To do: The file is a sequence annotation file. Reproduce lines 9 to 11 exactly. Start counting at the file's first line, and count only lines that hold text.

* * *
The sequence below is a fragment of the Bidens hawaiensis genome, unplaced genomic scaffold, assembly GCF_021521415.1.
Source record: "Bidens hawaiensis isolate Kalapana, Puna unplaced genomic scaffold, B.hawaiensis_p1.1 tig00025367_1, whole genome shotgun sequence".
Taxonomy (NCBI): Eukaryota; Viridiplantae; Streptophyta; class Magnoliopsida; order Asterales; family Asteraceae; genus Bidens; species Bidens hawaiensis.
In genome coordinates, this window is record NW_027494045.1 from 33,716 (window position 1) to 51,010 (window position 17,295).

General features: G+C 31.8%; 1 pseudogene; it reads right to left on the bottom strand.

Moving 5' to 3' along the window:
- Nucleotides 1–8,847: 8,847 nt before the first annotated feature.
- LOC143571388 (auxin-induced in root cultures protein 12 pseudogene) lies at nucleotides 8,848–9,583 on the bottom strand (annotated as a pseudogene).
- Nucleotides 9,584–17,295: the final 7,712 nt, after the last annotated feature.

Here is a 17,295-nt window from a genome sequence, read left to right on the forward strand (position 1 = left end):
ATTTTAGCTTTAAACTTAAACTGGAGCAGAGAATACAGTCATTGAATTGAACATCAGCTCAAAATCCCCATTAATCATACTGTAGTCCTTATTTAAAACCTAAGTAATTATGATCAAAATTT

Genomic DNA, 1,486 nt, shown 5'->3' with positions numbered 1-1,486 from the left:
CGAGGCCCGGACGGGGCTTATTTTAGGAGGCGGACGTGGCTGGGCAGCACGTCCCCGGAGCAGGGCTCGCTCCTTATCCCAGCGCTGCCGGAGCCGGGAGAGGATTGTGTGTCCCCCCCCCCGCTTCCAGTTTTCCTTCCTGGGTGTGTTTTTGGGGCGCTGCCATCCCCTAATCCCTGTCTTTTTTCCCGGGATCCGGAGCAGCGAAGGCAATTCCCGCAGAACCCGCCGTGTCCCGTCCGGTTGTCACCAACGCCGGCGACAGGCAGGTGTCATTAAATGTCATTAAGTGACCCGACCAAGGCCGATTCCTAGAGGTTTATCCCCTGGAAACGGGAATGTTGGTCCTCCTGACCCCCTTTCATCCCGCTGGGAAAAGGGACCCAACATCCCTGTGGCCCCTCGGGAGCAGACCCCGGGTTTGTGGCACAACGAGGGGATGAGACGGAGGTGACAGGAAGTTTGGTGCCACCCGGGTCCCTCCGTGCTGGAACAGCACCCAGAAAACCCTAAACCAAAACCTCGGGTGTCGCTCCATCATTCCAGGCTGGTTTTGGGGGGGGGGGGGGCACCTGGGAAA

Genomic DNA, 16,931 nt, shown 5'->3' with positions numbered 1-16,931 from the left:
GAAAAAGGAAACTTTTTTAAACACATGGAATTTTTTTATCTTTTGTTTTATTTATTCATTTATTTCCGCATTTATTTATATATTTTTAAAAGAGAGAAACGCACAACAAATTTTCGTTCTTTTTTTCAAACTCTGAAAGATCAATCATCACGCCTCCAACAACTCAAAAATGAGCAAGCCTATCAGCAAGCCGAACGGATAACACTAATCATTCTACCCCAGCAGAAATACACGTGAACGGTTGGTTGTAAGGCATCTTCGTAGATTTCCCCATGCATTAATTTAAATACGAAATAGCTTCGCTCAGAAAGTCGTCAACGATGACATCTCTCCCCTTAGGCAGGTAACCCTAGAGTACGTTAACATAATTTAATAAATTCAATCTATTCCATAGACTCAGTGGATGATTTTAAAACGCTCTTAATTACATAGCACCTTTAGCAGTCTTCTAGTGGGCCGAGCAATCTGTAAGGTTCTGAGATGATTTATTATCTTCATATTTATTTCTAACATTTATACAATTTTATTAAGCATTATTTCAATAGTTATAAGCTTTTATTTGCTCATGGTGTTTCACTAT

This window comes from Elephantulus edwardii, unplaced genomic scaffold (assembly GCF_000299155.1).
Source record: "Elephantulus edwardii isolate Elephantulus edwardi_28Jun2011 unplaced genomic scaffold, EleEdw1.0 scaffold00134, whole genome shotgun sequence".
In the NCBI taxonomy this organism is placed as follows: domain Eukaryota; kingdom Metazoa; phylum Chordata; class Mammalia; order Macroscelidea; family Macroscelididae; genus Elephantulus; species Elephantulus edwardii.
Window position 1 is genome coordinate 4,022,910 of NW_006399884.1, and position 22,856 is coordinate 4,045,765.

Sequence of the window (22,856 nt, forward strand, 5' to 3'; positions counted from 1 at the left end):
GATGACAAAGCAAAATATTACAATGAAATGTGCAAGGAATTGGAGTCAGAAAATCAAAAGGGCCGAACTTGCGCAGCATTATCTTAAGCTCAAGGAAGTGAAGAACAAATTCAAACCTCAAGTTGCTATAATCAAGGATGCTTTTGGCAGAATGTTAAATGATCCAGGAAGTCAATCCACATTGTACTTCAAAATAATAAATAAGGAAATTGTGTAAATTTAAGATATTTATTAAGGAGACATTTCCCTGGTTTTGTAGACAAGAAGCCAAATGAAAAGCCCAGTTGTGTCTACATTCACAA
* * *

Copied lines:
- Nucleotides 9,584–17,295: the final 7,712 nt, after the last annotated feature.

Here is a 17,295-nt window from a genome sequence, read left to right on the forward strand (position 1 = left end):
ATTTTAGCTTTAAACTTAAACTGGAGCAGAGAATACAGTCATTGAATTGAACATCAGCTCAAAATCCCCATTAATCATACTGTAGTCCTTATTTAAAACCTAAGTAATTATGATCAAAATTT